Spiritual resilience and religious perseverance

Father John A. Kiley

Just up the street from Sacred Heart rectory in the Pleasant View section of Pawtucket there was a decent-sized Syrian community, some of whom came from the old country and most of whom were born in America. A number of these Syrians belonged to St. Basil’s Melkite Catholic Church, then in Central Falls but now in Lincoln. A number of other Syrians were parishioners at St. Mary’s Antiochian Orthodox Church, still in downtown Pawtucket. Charlie Agartie ran a local variety store and the Risho family maintained the local market. The Assermleys were one old time family in the neighborhood. When I first visited her residence on the parish census, old Mrs. Assermley introduced me to a homemade Syrian delicacy — grape leaves stuffed with rice and lamb. For years, she would frequently send a portion of these delicacies to the rectory for my enjoyment. Believe it or not, Ocean State Job Lot still stocks cans of stuffed grape leaves on its discount shelves. They’re not homemade but they’re still very tasty.

My interaction with the fairly large Syrian community in the Blackstone Valley has always been very pleasant and very heartening. Father Joe Haggar, the pastor at St. Basil Syrian Church, and I were ordained the same year. Deacon Yany from that parish is an indefatigable worker in prison ministry and in ecumenical efforts. St. Mary’s Antiochian Church has a good number of parishioners who are quite influential in the local community. Woonsocket has a now small Syrian community that once worshipped at St. Elias Church in the Bernon section of town.

Roman Catholics whose ancestry traces back to Western Europe — Ireland to Italy, Portugal to Poland — often forget that the first five centuries of Christian evangelization took place most thoroughly and most successfully in Asia Minor and North Africa. Palestine is the providential home of Christianity. Nearby Lebanon has enduring Christian roots. Antioch in Syria was St. Peter’s first diocese. Ephesus and Colossae, dear to St. Paul, were in Turkey. Alexandria in Egypt was a powerhouse of theological discussion. St. Cyprian and St. Augustine were both North Africans. Ethiopia entered early on into the Christian picture. Alas, Christian civilization along the lower and eastern Mediterranean Sea was severely altered with the advent of the Islamic prophet Mohammed in the sixth century. Mohammed was not only a forthright religious thinker; he was also a brilliant soldier. Within Mohammed’s own lifetime much of Asia Minor — the Near East — was solidly under Islamic military control and consequently firmly under Islamic religious influence. As is well known today, the so-called Arab nations are predominantly — and some possibly exclusively — Islamic.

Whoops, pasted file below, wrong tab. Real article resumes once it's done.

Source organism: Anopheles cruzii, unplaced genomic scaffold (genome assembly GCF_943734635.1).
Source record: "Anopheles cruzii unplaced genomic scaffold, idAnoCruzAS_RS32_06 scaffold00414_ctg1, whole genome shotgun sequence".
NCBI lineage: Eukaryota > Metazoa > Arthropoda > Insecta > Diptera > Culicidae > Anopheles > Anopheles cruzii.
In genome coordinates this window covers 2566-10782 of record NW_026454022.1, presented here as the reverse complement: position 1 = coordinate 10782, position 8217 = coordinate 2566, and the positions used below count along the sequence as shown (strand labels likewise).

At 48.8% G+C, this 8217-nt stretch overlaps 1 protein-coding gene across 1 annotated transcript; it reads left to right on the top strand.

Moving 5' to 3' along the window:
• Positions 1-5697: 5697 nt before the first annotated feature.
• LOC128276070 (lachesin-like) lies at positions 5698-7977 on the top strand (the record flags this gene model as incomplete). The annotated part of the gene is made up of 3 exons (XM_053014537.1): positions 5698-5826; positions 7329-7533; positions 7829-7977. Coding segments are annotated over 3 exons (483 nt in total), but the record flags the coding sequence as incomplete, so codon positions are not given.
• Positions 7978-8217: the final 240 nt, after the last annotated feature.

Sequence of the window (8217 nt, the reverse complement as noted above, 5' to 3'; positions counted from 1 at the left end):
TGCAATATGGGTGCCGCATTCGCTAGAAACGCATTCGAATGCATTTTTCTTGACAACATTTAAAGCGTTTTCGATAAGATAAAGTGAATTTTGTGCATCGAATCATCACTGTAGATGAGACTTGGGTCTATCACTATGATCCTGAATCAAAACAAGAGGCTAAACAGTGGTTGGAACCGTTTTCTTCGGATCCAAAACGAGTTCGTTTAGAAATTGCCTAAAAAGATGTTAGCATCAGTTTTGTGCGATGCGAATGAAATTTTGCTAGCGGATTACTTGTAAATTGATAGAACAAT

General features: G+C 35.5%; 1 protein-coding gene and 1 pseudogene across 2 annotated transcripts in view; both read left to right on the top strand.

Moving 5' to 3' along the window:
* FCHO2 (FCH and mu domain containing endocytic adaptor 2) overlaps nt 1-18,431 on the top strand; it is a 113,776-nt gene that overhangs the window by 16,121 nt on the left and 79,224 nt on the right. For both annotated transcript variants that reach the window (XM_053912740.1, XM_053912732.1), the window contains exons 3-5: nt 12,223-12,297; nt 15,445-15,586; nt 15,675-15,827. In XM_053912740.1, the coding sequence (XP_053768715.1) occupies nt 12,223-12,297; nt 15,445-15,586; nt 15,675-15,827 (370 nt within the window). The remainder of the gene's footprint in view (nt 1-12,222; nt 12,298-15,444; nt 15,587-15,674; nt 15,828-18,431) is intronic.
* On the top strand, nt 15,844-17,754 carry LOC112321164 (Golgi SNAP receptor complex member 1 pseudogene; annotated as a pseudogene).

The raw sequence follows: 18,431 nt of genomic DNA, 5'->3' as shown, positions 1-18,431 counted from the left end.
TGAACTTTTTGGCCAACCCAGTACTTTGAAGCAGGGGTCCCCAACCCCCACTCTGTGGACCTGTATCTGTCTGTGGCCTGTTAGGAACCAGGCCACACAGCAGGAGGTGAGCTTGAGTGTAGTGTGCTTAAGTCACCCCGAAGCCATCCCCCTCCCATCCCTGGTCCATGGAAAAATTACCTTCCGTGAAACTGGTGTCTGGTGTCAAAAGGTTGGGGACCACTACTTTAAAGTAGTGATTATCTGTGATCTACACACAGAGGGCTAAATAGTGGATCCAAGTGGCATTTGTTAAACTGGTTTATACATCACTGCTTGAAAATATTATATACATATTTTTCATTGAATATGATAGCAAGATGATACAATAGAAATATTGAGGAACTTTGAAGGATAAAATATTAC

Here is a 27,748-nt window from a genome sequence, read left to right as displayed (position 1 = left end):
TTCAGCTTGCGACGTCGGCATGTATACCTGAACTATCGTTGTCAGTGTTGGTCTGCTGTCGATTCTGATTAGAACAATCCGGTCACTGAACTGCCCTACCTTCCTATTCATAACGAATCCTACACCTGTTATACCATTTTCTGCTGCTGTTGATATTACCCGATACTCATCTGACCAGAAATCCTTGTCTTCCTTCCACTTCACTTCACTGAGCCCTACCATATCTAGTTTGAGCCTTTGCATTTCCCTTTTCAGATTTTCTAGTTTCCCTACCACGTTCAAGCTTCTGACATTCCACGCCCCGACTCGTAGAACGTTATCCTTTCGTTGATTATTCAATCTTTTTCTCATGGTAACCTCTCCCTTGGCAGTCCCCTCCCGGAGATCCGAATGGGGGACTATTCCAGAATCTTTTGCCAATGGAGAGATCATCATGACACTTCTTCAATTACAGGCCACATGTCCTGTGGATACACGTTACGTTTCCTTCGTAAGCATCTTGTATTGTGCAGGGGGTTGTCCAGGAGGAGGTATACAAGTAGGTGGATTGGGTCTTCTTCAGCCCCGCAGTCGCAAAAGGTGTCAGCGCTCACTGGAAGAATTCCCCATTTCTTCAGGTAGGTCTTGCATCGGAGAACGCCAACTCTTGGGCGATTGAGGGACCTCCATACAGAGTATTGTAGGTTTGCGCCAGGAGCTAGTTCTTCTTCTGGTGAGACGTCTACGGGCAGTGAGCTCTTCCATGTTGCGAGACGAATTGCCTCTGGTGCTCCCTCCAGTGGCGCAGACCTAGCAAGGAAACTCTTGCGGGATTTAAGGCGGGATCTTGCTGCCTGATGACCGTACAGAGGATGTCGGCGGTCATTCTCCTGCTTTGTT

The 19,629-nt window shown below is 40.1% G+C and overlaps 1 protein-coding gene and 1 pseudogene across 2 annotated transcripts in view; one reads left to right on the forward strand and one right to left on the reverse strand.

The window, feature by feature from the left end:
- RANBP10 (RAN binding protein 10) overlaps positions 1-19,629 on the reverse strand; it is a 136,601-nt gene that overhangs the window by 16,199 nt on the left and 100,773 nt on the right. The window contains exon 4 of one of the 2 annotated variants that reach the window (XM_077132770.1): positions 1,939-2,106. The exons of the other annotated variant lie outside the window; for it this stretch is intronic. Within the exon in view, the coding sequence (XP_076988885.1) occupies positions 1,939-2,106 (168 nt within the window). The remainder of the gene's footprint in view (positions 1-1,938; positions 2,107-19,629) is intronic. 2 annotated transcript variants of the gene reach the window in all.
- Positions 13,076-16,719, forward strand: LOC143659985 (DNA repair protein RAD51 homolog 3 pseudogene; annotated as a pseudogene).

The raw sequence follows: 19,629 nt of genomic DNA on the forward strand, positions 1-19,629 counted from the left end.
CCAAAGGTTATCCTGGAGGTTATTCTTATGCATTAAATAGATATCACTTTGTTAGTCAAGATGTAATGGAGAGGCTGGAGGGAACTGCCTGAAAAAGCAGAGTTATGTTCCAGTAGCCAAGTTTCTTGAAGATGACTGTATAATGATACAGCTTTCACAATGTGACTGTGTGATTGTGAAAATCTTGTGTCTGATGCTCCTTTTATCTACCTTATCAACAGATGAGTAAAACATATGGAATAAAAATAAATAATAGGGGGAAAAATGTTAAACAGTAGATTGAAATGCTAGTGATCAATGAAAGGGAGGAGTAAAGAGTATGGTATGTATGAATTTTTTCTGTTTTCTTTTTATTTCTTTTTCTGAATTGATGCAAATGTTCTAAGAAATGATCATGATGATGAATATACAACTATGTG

Nonetheless Catholic and Orthodox Christians from a number of assorted Oriental Rites maintained their Christian faith in the Near East in spite of their minority status. The Melkite, Maronite, Coptic and Antiochian churches in Rhode Island today testify to the enduring faith of these Christians in their old country and in the New World now. The Solemnity of the Epiphany, commemorating the arrival of Wise Men “from the East,” should give all American Catholics pause to be grateful, first of all, for these ancestors in the faith who first heard the Gospel message and embraced it with vigor. But Western Catholics should ponder as well the decade long sufferings that these Christians as well as their neighbors in Asia Minor and in North Africa have endured during the recent Middle Eastern revolts and rebellions. Many lives have been lost. Many homes have been destroyed. Many families have fled their homeland. And the conflicts continue.

The Solemnity of the Epiphany, with its emphasis on the wideness of God’s mercy and the universality of salvation, demands that Western Christians look kindly on the many displaced persons from the Near East forced by unhappy circumstances to seek a new home or wait endlessly to be resettled in their ancestral lands. While the human dignity of all innocent refugees deserves our respect, Middle Easterners who share our Christian faith deserve our special esteem for their spiritual resilience and religious perseverance over the centuries.